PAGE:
There is a place for both interim management and management consultancies. The two models should be complementary and when used correctly, can work incredibly well together. The key is knowing exactly what you need to be achieved and selecting the right option for the right stage of the project.
Myth four – Teams see interims as a threat
Professional interims are never a threat to employee’s jobs. They have chosen to be an interim for varied reasons, often linked to the variety and short-term nature of the individual assignments. The challenge can raise its head when people in the business do not understand why an interim has been hired, what their specific goals are or if they are of the belief that interim is a trial run for a permanent hire. Transparency around this can help position interims as they really are; experienced professionals that can come into a business as a temporary booster with an objective view for a limited and defined period to help the team and business succeed.
As interims are often hired when there are leadership transitions or transformation programmes in play, they are cognisant of the uncertainty and resulting concerns that can occur when there is change on the agenda. Experienced interims are sensitive and highly skilled at managing in these scenarios so can not only diffuse any tensions associated with their presence but also provide a calm, reassuring, positive presence that extends beyond their immediate task at hand.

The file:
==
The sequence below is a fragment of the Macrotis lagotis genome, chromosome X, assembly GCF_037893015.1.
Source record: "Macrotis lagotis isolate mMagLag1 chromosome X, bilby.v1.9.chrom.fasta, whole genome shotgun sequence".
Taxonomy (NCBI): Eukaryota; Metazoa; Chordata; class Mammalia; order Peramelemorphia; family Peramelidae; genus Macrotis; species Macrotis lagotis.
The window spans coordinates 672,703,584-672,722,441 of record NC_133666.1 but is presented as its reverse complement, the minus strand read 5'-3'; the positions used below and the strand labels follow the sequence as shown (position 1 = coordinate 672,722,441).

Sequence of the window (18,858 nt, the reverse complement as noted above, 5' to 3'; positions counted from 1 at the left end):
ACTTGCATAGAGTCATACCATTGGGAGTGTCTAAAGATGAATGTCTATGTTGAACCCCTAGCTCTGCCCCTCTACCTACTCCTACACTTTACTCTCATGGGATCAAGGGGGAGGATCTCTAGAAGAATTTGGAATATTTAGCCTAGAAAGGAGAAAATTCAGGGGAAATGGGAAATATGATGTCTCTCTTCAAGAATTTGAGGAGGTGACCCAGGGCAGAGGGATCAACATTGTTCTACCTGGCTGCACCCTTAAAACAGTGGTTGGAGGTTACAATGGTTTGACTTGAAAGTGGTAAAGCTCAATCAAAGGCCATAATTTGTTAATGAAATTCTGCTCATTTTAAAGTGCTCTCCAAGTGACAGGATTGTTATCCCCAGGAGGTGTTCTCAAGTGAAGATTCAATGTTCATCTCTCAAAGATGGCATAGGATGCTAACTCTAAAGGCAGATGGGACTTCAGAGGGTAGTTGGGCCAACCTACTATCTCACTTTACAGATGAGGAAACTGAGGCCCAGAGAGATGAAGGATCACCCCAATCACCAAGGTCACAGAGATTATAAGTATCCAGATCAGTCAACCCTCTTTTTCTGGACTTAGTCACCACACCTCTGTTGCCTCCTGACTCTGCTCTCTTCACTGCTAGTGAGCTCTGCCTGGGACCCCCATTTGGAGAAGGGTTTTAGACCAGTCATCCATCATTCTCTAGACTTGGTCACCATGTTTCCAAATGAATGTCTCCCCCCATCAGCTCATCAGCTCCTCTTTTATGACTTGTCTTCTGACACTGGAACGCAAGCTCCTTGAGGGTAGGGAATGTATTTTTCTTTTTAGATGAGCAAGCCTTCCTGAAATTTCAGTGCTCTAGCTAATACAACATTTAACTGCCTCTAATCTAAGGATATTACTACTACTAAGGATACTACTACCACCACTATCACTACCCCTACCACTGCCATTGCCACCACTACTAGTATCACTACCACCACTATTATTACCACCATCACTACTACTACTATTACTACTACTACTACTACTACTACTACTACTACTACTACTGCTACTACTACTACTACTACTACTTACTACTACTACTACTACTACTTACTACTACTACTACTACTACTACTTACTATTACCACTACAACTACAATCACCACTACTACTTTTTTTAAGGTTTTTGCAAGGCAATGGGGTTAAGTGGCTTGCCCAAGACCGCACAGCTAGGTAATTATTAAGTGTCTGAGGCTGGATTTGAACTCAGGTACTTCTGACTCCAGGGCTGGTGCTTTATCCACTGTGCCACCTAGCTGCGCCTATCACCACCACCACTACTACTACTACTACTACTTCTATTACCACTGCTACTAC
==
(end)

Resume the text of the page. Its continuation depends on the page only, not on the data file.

Myth five- Interims will have limited impact if they don’t understand or match our culture
This can be the case but it’s where good interim management firms come into their own. They will ask the right questions, understand your goals and your culture. They will dig deep and challenge what a good interim leader would look like and how they would differ from a great one to find the right people for you. They will know their community of interims inside out. Yes, they will know their unique skill sets, achievements and areas of expertise but they will also know their motivations and the personal chemistry they bring to the table. This helps ensure there is a culture fit rather than a culture clash.
Myth six- Interims are just placeholders with minimal impact
Both parts of these beliefs are wrong. Professional interims have the skills and expertise to make a difference from day one. They are comfortable receiving little direction, require no warm up runway and are skilled at focusing on key issues and delivering outcomes that will shift the dial. They are also not bound by organisational inertia, do not get bogged down with political issues or distractions and are very clear about what they need to deliver by when. Yes, the very nature of interim roles means they are there for a defined and limited period, but they are there with a very clear purpose and set of deliverables. Place holders no, productive professionals yes.